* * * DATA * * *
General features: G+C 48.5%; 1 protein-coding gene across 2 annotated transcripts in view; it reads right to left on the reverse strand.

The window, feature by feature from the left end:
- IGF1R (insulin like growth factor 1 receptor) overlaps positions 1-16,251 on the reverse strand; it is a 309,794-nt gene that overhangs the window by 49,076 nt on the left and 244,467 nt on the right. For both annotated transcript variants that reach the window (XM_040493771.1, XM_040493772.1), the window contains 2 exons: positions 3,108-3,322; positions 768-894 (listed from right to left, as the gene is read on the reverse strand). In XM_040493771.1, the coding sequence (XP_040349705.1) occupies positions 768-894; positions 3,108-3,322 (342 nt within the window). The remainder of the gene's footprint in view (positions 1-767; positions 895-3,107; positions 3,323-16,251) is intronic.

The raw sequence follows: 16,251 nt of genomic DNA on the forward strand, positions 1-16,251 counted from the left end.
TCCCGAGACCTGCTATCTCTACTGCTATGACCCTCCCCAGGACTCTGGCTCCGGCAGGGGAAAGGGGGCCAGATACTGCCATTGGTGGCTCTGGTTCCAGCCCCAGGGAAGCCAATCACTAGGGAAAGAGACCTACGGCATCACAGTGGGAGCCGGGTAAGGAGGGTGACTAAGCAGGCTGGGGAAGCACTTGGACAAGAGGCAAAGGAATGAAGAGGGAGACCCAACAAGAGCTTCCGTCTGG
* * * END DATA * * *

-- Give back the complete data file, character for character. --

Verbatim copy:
General features: G+C 48.5%; 1 protein-coding gene across 2 annotated transcripts in view; it reads right to left on the reverse strand.

The window, feature by feature from the left end:
- IGF1R (insulin like growth factor 1 receptor) overlaps positions 1-16,251 on the reverse strand; it is a 309,794-nt gene that overhangs the window by 49,076 nt on the left and 244,467 nt on the right. For both annotated transcript variants that reach the window (XM_040493771.1, XM_040493772.1), the window contains 2 exons: positions 3,108-3,322; positions 768-894 (listed from right to left, as the gene is read on the reverse strand). In XM_040493771.1, the coding sequence (XP_040349705.1) occupies positions 768-894; positions 3,108-3,322 (342 nt within the window). The remainder of the gene's footprint in view (positions 1-767; positions 895-3,107; positions 3,323-16,251) is intronic.

The raw sequence follows: 16,251 nt of genomic DNA on the forward strand, positions 1-16,251 counted from the left end.
TCCCGAGACCTGCTATCTCTACTGCTATGACCCTCCCCAGGACTCTGGCTCCGGCAGGGGAAAGGGGGCCAGATACTGCCATTGGTGGCTCTGGTTCCAGCCCCAGGGAAGCCAATCACTAGGGAAAGAGACCTACGGCATCACAGTGGGAGCCGGGTAAGGAGGGTGACTAAGCAGGCTGGGGAAGCACTTGGACAAGAGGCAAAGGAATGAAGAGGGAGACCCAACAAGAGCTTCCGTCTGG